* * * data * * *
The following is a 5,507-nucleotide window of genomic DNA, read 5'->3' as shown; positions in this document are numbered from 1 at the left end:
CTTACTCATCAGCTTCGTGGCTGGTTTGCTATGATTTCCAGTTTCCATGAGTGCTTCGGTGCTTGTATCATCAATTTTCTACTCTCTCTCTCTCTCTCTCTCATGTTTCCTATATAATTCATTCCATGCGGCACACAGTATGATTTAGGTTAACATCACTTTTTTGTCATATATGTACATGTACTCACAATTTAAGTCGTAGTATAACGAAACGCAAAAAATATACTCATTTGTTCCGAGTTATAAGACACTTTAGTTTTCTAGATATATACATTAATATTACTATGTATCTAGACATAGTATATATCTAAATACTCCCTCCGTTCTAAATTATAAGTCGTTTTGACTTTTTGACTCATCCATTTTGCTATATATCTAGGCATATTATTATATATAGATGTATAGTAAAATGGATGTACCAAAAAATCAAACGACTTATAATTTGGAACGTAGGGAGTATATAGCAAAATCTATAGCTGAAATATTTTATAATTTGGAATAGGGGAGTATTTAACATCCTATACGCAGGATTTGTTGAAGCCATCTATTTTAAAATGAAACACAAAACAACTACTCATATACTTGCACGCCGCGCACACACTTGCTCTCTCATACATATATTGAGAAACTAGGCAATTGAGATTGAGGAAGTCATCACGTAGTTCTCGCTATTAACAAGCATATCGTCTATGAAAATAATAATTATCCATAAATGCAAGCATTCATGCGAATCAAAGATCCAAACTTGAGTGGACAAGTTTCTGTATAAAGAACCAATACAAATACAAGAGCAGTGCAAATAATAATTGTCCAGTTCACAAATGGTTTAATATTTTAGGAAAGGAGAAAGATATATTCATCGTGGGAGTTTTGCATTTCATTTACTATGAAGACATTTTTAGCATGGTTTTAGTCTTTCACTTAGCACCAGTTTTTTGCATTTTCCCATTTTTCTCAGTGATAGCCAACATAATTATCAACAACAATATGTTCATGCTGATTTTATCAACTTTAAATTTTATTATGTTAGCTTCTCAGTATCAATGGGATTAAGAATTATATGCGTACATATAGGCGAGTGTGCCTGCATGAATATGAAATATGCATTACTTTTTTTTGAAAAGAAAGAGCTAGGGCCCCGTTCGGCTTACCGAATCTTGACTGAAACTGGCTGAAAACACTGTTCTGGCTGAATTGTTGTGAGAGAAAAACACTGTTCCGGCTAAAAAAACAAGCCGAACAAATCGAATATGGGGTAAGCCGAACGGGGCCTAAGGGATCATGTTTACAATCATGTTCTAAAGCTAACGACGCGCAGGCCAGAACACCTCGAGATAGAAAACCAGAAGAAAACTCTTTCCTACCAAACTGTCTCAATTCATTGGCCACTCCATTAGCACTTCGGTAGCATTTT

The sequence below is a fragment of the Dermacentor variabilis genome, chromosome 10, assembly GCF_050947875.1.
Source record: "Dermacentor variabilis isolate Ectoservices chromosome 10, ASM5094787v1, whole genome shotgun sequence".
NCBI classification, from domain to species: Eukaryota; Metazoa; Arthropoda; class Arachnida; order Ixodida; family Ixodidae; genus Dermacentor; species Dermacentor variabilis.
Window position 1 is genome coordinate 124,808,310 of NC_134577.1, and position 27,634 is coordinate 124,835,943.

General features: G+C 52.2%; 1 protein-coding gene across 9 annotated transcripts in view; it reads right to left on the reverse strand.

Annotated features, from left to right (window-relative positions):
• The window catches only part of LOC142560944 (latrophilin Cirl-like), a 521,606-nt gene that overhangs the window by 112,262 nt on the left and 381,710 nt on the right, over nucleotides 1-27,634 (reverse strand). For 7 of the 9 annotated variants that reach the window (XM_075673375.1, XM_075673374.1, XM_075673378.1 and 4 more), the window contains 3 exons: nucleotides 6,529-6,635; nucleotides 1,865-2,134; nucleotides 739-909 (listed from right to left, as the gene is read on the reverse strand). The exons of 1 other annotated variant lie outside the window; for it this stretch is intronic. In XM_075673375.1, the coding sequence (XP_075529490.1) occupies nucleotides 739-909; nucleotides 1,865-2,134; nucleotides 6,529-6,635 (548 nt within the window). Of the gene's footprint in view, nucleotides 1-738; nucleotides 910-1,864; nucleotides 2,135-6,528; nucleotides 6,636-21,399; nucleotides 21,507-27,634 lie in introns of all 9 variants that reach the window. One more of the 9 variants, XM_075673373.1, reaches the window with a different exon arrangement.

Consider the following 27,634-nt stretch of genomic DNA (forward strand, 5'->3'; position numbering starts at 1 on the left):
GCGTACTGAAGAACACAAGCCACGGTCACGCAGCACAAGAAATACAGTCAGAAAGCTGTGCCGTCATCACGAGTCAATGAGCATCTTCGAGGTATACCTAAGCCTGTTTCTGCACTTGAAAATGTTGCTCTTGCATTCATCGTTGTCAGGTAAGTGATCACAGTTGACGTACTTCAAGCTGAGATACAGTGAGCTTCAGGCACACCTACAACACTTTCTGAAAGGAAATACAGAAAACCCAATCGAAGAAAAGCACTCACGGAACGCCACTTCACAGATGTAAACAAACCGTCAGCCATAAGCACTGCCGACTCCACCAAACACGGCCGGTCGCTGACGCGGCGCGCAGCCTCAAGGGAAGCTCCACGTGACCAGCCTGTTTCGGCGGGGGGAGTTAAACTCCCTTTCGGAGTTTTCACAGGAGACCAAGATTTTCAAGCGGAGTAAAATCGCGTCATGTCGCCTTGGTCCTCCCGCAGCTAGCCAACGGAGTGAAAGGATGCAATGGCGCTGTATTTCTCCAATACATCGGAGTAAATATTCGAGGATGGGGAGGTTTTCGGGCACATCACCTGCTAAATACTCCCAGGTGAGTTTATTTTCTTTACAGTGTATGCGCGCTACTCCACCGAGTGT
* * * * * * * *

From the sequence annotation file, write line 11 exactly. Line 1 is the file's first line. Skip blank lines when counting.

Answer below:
GCGTACTGAAGAACACAAGCCACGGTCACGCAGCACAAGAAATACAGTCAGAAAGCTGTGCCGTCATCACGAGTCAATGAGCATCTTCGAGGTATACCTAAGCCTGTTTCTGCACTTGAAAATGTTGCTCTTGCATTCATCGTTGTCAGGTAAGTGATCACAGTTGACGTACTTCAAGCTGAGATACAGTGAGCTTCAGGCACACCTACAACACTTTCTGAAAGGAAATACAGAAAACCCAATCGAAGAAAAGCACTCACGGAACGCCACTTCACAGATGTAAACAAACCGTCAGCCATAAGCACTGCCGACTCCACCAAACACGGCCGGTCGCTGACGCGGCGCGCAGCCTCAAGGGAAGCTCCACGTGACCAGCCTGTTTCGGCGGGGGGAGTTAAACTCCCTTTCGGAGTTTTCACAGGAGACCAAGATTTTCAAGCGGAGTAAAATCGCGTCATGTCGCCTTGGTCCTCCCGCAGCTAGCCAACGGAGTGAAAGGATGCAATGGCGCTGTATTTCTCCAATACATCGGAGTAAATATTCGAGGATGGGGAGGTTTTCGGGCACATCACCTGCTAAATACTCCCAGGTGAGTTTATTTTCTTTACAGTGTATGCGCGCTACTCCACCGAGTGT